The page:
In the late 1980s, shortly before the first Iraq War, a client of mine, General Ho (he had been general under Chiang Kai-shek), complained that we ‘Wall Street’ people didn’t take political and military trends sufficiently into account when analyzing economic and financial trends. Personally, I follow geopolitical trends quite closely, but I am aware that the short-term momentum players, who dominate the financial markets, pay little attention to these trends, since it is their belief that any economic, political, or social factors will be reflected in the market action of the various asset classes. A hawkish leadership in the US, the war in Iraq, terrorism, soaring commodity prices, the economic rise of China and its thirst for resources (oil in particular), several recent articles concerning the growing tensions between Japan and China, and instability in Saudi Arabia all suggest to me that global geopolitical tensions are on the rise and could, at some point in the future, have a very negative impact on the global economy and financial markets. Today we focus on China. Last year, China replaced Japan as the world’s second largest importer of crude oil. Soon after taking over power, a year ago, President Hu Jiantao and Premier Wen Jiabao decided that, “securing reliable supplies of petroleum and other scarce resources was not only crucial to sustained economic development, but integral to China’s national security.”

According to Willy Lam, a Hong Kong-based specialist in Chinese politics and foreign policy, China’s thirst for oil “is the real story behind Beijing’s worsening territorial dispute with Japan over the group of supposedly oil-rich islands claimed by China as the Diaoyus, and by Japan as the Senkakus. That same concern also explains the recent flare up in China’s dispute with some South East Asian nations over their claims to the resource-rich Spratly Islands in the South China Sea. It’s a thirst that threatens to pit China against its neighbors, despite Beijing’s avowed policy of ‘peaceful emergence’ in the global community” In addition, reliable, firsthand sources in the oil industry have told me that, on numerous occasions, when Chinese oil companies have wanted to acquire oil concessions around the world, the American State Department has interfered and tried to prevent such acquisitions.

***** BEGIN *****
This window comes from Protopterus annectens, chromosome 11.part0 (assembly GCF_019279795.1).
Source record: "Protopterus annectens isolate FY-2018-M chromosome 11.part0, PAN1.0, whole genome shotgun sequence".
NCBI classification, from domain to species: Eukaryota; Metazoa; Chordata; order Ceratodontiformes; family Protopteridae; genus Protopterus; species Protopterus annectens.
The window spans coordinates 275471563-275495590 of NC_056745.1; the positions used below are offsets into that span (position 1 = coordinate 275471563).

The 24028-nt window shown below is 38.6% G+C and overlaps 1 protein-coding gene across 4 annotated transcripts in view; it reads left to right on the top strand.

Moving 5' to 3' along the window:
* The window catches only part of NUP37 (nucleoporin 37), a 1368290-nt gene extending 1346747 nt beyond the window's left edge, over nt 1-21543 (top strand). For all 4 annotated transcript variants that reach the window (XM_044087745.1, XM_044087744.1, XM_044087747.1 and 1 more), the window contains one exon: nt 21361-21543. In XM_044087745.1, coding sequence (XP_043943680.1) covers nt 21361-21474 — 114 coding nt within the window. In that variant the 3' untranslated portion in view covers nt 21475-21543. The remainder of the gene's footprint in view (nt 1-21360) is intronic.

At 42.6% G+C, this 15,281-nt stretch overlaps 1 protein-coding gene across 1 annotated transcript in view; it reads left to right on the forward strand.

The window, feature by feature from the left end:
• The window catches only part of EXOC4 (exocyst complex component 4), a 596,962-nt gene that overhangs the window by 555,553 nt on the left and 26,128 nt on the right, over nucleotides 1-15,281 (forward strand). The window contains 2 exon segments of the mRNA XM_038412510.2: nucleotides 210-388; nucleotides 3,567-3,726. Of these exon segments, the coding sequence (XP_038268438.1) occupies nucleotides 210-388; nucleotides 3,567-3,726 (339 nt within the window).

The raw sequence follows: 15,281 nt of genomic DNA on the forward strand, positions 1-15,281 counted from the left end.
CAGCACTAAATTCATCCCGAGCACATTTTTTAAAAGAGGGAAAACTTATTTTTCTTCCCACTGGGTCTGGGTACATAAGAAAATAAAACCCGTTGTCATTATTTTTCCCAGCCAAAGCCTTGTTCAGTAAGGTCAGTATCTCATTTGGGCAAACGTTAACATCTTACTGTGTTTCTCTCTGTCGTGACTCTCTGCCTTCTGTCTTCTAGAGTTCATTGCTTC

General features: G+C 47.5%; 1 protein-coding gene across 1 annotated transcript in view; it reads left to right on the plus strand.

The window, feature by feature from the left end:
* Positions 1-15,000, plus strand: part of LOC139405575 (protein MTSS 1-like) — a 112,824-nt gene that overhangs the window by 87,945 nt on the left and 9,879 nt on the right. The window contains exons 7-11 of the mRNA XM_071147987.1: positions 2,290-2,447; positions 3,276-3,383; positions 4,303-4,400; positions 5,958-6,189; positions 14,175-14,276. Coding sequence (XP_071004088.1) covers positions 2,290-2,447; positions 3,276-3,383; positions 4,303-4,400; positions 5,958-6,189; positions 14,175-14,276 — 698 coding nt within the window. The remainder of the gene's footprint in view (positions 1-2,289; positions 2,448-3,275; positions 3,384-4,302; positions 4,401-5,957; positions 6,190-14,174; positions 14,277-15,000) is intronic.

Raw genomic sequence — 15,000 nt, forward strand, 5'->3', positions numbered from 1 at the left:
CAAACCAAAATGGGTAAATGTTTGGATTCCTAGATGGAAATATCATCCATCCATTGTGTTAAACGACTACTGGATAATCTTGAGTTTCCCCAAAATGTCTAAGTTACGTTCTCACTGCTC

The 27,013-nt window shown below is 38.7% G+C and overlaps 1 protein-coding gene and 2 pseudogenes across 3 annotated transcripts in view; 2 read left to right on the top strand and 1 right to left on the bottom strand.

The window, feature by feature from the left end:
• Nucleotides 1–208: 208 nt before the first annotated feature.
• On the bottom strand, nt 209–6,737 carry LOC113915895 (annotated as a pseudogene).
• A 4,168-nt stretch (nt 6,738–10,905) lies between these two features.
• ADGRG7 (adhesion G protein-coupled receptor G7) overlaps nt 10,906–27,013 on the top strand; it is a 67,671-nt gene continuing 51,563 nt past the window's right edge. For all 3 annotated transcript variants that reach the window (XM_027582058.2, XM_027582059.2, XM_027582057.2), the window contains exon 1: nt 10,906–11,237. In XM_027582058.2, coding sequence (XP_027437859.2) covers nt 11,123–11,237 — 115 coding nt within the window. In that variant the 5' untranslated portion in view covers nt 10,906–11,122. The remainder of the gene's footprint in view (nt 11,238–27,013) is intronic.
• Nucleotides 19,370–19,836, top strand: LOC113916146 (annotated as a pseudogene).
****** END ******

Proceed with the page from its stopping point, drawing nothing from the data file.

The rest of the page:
It may initially seem far-fetched, but with all these threats, it’s not hard to see why China might want to invade Taiwan.

To anyone who looks at a map of the region, the reasons are obvious. Taiwan’s strategic location makes it extremely valuable. The Taiwan Strait is a critical sea lane, and taking Taiwan would allow China to choke off international commercial shipping, especially oil, to Japan and South Korea, should it ever decide to do so.” Wendell Minnick, Jane’s Taiwan correspondent, published a disturbing article recently. Under the title “The year to fear for Taiwan: 2006.” (Most analysts believe that China’s military strength will exceed Taiwan’s defense capabilities by 2005, hence 2006 is the year to fear.)

Minnick postulates that should China decide to take this route, it would be unlikely to be a large-scale, Normandy-type of amphibious assault, but involve something more akin to a “decapitation strategy”.